IBM is positioning itself as a first mover in establishing the era of commercial quantum computing. The company believes in order for quantum to work, taming qu Read more…

By Tiffany Trader

FY18 Budget & CORAL-2 – Exascale USA Continues to Move Ahead

April 2, 2018

It was not pretty. However, despite some twists and turns, the federal government’s Fiscal Year 2018 (FY18) budget is complete and ended with some very positi Read more…

By Alex R. Larzelere

Inventor Claims to Have Solved Floating Point Error Problem

January 17, 2018

"The decades-old floating point error problem has been solved," proclaims a press release from inventor Alan Jorgensen. The computer scientist has filed for and Read more…

By Tiffany Trader

Researchers Measure Impact of ‘Meltdown’ and ‘Spectre’ Patches on HPC Workloads

January 17, 2018

Computer scientists from the Center for Computational Research, State University of New York (SUNY), University at Buffalo have examined the effect of Meltdown Read more…

By Tiffany Trader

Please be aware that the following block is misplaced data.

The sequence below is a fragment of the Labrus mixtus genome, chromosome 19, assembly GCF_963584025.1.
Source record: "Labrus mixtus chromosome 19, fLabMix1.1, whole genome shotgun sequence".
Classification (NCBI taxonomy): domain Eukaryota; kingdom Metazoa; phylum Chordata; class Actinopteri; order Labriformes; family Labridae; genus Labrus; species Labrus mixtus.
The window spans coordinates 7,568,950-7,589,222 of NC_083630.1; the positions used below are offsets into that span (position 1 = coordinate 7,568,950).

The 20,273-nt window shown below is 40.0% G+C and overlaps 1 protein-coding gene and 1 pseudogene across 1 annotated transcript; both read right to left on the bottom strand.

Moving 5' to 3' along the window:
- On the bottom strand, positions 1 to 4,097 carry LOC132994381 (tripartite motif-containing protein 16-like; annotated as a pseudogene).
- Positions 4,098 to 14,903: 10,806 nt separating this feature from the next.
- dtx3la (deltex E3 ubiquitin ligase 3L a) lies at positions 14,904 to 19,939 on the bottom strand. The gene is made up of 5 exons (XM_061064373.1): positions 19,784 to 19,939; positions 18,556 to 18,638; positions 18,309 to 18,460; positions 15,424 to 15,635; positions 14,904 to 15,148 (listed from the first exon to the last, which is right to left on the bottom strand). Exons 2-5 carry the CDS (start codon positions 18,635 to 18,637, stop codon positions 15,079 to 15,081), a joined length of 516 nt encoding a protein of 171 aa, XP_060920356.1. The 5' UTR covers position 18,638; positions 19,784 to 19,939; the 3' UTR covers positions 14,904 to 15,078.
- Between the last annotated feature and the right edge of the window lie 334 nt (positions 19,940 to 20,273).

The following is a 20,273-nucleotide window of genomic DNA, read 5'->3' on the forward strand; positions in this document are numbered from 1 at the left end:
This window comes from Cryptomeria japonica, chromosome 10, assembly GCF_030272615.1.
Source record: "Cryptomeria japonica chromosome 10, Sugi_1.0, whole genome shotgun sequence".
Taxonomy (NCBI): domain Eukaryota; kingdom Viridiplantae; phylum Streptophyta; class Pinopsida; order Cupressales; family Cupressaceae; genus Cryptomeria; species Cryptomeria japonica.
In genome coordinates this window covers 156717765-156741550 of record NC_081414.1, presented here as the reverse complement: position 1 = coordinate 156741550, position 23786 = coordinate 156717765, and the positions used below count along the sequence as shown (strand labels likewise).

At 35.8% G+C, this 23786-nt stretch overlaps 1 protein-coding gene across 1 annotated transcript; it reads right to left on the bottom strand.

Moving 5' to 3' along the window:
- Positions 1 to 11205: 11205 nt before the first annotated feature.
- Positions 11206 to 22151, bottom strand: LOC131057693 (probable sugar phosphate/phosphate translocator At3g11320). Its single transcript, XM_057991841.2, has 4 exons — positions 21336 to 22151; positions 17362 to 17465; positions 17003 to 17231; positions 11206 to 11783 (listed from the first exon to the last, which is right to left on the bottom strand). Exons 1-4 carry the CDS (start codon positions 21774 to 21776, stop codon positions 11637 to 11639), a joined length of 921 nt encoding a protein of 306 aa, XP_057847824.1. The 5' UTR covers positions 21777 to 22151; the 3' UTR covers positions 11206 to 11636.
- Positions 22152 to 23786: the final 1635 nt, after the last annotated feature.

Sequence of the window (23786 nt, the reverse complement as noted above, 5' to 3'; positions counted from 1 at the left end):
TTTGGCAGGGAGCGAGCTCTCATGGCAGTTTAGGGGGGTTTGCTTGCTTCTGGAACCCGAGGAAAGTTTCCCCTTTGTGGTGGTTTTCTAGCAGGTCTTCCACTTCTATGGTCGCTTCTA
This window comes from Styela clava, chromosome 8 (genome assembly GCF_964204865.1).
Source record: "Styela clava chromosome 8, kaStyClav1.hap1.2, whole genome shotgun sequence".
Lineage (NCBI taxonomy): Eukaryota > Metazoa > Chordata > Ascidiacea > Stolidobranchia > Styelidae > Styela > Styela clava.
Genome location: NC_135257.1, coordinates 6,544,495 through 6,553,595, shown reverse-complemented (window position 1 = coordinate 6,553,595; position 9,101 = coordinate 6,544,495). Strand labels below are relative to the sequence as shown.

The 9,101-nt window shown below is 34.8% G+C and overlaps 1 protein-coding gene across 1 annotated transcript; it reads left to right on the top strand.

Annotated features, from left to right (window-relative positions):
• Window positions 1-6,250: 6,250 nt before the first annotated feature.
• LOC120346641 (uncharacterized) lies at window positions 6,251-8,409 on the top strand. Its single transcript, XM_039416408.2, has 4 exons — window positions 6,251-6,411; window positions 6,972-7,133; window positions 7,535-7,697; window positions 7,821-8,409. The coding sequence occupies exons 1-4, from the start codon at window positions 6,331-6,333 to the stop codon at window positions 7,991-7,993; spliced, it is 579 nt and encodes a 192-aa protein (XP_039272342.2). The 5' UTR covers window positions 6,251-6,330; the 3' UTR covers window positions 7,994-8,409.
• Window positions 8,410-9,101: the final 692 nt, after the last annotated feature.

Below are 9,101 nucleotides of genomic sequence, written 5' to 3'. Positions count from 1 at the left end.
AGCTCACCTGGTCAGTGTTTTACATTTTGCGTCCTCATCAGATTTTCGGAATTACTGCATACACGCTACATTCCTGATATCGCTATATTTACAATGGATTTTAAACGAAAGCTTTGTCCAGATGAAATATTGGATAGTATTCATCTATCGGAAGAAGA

How the Cloud Is Falling Short for HPC

March 15, 2018

The last couple of years have seen cloud computing gradually build some legitimacy within the HPC world, but still the HPC industry lies far behind enterprise I Read more…

By Chris Downing

Russian Nuclear Engineers Caught Cryptomining on Lab Supercomputer

February 12, 2018

Nuclear scientists working at the All-Russian Research Institute of Experimental Physics (RFNC-VNIIEF) have been arrested for using lab supercomputing resources to mine crypto-currency, according to a report in Russia’s Interfax News Agency. Read more…

By Tiffany Trader

Chip Flaws ‘Meltdown’ and ‘Spectre’ Loom Large

January 4, 2018

The HPC and wider tech community have been abuzz this week over the discovery of critical design flaws that impact virtually all contemporary microprocessors. T Read more…

By Tiffany Trader

How Meltdown and Spectre Patches Will Affect HPC Workloads

January 10, 2018

There have been claims that the fixes for the Meltdown and Spectre security vulnerabilities, named the KPTI (aka KAISER) patches, are going to affect applicatio Read more…

By Rosemary Francis

Nvidia Responds to Google TPU Benchmarking

April 10, 2017

Nvidia highlights strengths of its newest GPU silicon in response to Google's report on the performance and energy advantages of its custom tensor processor. Read more…